Does Sochi sound familiar to you? It hosted the 2014 Winter Olympics, better remembered for their washroom accommodations. #SochiProblems

Fisht Olympic Stadium

  • SEATS: 48,000
  • FUN FACT: This was originally an enclosed stadium until the 2014 Winter Olympics, hosting both the opening and closing ceremonies.
  • WATCH: Fisht Olympic Stadium will host six matches at the World Cup welcoming teams Portugal, Spain, Belgium, Panama, Germany, Sweden, Australia and Peru – this stadium will also host one round of 16 match and s one of the quarterfinals.



Ekaterinburg has a population of 1.3 million people and is about a 2-hour flight east of Moscow or a 25-hour train ride. Bonus: The trains are free throughout the World Cup!


Ekaterinburg Arena

  • SEATS: 35,000
  • FUN FACT: Did you know that Ekaterinburg is where the last Czar Nicholas II and his family were exiled? Incidentally, July 17 will mark the 100-year anniversary of their deaths.
  • WATCH: Ekaterinburg Arena will host four group stage matches of the FIFA World Cup featuring Egypt, Uruguay, France, Peru, Japan, Senegal, Mexico and Sweden between June 15th and June 27th.



Kazan is often called “the Sports Capital of Russia” for hosting a lot of big sporting events and is also a tourist hotspot in Russia.

Kazan Arena

  • SEATS: 45,000
  • FUN FACT: Kazan Arena is home to FC Rubin Kazan and is one of the largest outside screen in Europe.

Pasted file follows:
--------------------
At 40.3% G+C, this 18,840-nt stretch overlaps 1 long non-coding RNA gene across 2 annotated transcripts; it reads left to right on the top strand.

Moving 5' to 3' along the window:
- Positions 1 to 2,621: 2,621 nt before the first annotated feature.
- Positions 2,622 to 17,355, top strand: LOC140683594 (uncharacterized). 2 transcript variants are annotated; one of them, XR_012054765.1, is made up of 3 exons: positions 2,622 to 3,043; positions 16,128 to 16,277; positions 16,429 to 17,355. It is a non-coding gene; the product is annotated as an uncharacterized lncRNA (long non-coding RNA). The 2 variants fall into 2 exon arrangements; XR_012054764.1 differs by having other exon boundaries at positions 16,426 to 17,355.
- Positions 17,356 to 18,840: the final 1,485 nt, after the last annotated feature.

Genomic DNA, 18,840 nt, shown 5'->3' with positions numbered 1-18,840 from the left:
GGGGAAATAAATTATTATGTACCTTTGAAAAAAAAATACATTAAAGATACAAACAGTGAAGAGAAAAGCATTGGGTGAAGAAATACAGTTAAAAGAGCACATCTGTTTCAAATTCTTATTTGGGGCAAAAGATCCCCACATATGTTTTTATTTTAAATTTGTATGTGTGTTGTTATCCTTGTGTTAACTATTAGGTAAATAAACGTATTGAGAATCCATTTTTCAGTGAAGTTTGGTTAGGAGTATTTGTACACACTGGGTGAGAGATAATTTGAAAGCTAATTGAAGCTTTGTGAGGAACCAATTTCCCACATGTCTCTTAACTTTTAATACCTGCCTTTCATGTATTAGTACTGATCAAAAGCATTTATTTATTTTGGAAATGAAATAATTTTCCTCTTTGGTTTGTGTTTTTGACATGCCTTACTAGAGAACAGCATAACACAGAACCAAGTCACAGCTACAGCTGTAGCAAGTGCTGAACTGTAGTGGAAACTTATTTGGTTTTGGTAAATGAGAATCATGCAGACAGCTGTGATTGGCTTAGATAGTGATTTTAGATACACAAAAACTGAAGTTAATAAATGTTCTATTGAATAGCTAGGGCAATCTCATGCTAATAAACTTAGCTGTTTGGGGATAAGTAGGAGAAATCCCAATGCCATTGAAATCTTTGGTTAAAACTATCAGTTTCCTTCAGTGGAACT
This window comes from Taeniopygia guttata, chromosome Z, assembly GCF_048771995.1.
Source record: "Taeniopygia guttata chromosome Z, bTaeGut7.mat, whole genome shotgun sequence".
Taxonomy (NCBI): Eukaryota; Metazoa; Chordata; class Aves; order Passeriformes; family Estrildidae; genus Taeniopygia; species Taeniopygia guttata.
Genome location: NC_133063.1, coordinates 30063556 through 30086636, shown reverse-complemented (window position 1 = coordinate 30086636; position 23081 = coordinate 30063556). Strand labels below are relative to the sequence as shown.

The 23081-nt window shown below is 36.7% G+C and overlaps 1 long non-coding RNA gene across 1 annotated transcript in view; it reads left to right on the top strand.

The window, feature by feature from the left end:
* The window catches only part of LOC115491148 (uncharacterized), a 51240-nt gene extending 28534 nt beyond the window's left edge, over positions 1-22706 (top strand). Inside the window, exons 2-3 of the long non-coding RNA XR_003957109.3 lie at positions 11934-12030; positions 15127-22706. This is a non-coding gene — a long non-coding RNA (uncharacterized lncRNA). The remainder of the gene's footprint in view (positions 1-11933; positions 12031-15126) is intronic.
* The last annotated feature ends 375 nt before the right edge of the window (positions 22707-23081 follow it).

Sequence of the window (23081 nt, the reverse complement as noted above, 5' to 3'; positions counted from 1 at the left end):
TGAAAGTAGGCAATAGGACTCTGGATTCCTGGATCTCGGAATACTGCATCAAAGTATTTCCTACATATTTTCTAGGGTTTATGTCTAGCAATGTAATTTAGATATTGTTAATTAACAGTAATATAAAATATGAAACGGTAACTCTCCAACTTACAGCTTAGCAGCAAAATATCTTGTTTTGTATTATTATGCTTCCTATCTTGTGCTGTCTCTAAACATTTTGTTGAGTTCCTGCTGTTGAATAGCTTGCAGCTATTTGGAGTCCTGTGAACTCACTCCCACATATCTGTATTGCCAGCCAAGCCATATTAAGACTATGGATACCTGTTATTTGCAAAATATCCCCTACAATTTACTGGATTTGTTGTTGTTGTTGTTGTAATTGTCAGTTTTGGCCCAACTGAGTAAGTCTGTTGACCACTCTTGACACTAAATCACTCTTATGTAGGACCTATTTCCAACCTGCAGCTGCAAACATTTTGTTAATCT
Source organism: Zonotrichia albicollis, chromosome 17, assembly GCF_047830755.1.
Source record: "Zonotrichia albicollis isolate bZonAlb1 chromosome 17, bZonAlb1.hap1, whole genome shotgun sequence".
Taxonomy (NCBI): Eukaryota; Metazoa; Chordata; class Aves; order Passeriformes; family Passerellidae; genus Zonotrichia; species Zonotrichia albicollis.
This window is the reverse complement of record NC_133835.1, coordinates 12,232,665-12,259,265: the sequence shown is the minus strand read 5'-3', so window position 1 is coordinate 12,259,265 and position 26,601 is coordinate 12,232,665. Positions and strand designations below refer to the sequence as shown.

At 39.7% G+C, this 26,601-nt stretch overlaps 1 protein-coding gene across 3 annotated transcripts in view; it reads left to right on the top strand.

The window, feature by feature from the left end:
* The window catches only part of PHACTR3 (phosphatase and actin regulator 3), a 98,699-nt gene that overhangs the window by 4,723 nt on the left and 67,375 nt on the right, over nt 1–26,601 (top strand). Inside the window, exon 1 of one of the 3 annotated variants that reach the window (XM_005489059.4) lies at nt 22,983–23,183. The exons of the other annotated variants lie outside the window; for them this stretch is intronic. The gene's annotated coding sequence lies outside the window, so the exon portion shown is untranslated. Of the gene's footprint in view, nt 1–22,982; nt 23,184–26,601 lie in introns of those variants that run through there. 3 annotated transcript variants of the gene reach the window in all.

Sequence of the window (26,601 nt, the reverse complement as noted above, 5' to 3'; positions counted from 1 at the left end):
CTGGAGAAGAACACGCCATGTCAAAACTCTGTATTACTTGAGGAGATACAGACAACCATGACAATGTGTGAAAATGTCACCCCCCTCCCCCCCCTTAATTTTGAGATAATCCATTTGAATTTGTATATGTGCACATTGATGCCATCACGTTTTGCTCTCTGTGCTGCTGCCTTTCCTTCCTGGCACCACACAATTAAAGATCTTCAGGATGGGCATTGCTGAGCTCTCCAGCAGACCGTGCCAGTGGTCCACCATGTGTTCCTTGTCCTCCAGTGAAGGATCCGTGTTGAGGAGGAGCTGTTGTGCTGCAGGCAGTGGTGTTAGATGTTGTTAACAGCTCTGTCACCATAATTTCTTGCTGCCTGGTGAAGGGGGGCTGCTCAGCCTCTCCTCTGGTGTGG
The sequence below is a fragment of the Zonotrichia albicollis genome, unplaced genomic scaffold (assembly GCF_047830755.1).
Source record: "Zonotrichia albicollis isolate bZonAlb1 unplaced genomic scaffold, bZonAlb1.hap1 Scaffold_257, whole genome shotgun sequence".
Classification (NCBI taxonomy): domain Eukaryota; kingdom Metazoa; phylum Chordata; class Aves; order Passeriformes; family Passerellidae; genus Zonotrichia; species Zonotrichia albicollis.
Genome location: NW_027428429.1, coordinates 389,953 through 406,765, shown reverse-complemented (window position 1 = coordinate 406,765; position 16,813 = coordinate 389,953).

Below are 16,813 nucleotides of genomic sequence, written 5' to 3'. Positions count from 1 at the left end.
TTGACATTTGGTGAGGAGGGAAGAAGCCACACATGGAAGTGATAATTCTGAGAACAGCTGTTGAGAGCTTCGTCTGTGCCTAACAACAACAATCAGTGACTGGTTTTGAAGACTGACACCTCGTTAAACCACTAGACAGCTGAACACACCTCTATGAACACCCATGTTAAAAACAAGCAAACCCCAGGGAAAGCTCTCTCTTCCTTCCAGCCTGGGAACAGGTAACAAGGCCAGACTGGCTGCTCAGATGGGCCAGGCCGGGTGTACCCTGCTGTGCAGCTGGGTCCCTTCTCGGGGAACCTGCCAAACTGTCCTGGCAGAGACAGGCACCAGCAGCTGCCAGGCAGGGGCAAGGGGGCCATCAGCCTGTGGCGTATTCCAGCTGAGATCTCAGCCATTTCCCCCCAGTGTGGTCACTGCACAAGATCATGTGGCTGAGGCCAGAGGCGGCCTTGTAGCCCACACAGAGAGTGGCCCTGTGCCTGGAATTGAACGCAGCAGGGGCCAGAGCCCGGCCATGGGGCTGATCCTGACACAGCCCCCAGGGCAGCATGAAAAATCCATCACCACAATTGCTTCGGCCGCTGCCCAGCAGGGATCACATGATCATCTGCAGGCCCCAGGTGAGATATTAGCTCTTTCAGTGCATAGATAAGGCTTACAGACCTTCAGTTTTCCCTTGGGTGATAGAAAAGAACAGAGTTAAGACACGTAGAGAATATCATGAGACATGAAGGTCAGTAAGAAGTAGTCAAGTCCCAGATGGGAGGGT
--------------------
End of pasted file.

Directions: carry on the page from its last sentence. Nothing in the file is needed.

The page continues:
• WATCH: Kazan Arena will host six games in total – four Group stage games, one Round of 16 and one quarterfinal; welcoming France, Australis, Iran, Spain, Poland, Colombia, Korea Republic and Germany between June 16th and July 6th.


Nizhny Novgorod

Nizhny Novgorod has a population of 1.2 million people and used to be called Gorky, after writer Maxim Gorky, from 1932 to 1990 but is now called “Nizhny” for short.

  • STADIUM: Nizhny Novgorod Arena
  • SEATS: 45,000
  • FUN FACT: This arena was built at the confluence of the Oka and Volga rovers – which used to be a port for cargo ships.
  • WATCH: Nizhny Novgorod Arena will host four group stage matches featuring teams Sweden, Korea Republic, Argentina, Croatia, England, Panama, Switzerland and Costa Rica and will also host one round of 16 match and a quarterfinal.



Rostov-On-Don is a two-hour flight south of Moscow or an hour flight north of Sochi. It’s known as a port city on the Sea of Azov, off the Black Sea or “the Gateway to the Caucasus” and has a population of 1 million people.

Rostov Arena